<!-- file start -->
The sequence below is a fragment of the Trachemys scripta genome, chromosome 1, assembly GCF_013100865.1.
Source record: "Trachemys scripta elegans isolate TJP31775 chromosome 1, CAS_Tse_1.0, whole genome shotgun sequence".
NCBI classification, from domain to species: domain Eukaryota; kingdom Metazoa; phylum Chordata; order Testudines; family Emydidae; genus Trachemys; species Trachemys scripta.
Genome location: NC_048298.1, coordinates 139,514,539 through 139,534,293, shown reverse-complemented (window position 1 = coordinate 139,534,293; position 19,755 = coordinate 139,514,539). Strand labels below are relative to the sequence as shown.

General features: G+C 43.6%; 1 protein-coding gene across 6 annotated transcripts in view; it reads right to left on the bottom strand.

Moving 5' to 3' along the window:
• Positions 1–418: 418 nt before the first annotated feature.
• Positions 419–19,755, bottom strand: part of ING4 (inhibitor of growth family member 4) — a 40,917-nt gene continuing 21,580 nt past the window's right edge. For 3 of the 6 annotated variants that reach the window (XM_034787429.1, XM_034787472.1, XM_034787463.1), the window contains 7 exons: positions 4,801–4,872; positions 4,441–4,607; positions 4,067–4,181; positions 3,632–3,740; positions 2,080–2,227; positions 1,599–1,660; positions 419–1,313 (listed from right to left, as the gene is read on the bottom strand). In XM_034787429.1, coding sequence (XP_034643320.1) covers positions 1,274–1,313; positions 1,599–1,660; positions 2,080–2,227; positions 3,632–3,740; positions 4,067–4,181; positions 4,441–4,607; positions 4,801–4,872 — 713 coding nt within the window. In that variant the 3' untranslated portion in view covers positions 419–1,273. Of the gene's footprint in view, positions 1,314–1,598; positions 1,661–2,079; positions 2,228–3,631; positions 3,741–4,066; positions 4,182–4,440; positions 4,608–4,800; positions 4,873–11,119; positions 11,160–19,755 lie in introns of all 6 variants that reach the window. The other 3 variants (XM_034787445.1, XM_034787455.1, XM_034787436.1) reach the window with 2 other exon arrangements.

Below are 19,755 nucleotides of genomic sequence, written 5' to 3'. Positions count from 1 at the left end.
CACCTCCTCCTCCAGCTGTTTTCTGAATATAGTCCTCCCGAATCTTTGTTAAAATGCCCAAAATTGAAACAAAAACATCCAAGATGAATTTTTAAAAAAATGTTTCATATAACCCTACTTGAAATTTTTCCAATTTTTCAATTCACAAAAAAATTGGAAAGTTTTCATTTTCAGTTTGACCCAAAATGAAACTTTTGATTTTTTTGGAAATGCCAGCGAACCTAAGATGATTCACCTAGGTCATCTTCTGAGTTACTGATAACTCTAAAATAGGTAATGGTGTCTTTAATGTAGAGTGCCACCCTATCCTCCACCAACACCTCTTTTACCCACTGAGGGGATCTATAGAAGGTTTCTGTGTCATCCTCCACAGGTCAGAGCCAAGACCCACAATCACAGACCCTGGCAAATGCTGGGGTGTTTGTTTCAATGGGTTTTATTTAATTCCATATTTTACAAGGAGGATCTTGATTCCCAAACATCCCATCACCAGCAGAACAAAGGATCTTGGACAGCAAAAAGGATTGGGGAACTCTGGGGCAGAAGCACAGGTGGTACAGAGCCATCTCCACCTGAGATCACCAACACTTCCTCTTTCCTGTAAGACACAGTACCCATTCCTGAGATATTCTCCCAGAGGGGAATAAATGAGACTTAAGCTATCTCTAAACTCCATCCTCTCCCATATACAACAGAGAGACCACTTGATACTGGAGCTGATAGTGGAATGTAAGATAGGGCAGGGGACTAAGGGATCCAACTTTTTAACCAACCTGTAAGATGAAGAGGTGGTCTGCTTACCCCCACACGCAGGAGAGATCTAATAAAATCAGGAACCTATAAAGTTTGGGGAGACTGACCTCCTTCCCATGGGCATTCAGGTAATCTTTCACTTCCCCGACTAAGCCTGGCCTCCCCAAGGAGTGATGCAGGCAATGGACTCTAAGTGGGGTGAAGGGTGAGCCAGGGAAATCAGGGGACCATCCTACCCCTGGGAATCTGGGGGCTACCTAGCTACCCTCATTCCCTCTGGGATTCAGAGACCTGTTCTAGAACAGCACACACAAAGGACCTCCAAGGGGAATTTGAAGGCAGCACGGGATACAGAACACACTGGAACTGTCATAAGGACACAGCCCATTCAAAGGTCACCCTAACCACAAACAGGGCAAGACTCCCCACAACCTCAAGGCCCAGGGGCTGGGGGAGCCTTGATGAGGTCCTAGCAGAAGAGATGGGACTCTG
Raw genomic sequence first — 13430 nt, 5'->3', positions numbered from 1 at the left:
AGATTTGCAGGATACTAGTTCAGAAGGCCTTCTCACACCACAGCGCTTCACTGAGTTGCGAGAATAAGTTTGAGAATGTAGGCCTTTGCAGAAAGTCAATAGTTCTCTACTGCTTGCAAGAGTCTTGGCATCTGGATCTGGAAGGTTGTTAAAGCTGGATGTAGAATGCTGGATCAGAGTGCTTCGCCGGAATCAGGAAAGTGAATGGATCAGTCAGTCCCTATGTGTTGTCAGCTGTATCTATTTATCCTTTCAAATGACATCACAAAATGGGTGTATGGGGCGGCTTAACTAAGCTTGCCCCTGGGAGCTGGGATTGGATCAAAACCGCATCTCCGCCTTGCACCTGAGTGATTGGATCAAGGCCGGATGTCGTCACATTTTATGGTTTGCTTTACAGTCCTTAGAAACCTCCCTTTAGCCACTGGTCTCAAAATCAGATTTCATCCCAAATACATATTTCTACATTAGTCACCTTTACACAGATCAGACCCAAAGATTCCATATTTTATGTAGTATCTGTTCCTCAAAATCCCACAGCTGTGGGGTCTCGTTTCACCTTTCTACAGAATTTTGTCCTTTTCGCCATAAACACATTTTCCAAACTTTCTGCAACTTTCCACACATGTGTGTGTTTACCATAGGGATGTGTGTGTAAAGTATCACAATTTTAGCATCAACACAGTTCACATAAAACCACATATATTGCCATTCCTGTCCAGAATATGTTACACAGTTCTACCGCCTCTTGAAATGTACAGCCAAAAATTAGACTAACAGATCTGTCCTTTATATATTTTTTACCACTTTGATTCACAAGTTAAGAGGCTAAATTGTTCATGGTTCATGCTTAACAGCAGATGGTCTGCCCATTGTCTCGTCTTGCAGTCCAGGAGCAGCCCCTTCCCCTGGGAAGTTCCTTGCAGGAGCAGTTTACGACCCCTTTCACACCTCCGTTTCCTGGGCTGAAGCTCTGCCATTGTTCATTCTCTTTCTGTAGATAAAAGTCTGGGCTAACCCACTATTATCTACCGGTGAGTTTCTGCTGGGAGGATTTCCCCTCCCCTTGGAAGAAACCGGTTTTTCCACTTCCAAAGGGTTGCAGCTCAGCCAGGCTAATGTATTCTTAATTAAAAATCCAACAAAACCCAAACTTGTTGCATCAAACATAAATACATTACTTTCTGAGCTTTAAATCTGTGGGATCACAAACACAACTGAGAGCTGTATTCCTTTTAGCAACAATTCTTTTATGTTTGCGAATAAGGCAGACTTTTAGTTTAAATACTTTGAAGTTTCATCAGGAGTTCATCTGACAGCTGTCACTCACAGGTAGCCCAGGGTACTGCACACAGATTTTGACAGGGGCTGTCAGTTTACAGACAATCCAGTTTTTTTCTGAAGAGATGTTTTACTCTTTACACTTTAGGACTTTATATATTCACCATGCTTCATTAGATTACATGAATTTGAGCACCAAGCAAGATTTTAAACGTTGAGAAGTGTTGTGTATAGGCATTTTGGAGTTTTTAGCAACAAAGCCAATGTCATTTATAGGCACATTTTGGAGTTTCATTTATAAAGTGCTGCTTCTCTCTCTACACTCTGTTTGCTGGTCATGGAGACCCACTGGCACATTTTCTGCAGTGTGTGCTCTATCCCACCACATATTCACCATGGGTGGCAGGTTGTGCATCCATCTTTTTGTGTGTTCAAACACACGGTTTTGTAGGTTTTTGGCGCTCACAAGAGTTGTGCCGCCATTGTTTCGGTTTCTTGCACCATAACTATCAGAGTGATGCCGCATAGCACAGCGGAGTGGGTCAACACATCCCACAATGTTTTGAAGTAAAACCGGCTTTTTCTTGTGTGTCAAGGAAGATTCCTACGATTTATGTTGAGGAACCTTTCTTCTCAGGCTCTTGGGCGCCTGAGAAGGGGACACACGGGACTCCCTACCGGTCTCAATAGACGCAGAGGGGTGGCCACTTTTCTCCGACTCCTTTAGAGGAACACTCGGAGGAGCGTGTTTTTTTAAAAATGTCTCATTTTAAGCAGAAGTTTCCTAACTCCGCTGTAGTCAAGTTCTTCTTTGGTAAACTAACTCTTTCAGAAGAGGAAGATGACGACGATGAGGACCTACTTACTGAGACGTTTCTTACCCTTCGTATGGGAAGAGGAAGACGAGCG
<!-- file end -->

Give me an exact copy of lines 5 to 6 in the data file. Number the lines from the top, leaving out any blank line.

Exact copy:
General features: G+C 43.6%; 1 protein-coding gene across 6 annotated transcripts in view; it reads right to left on the bottom strand.

Moving 5' to 3' along the window: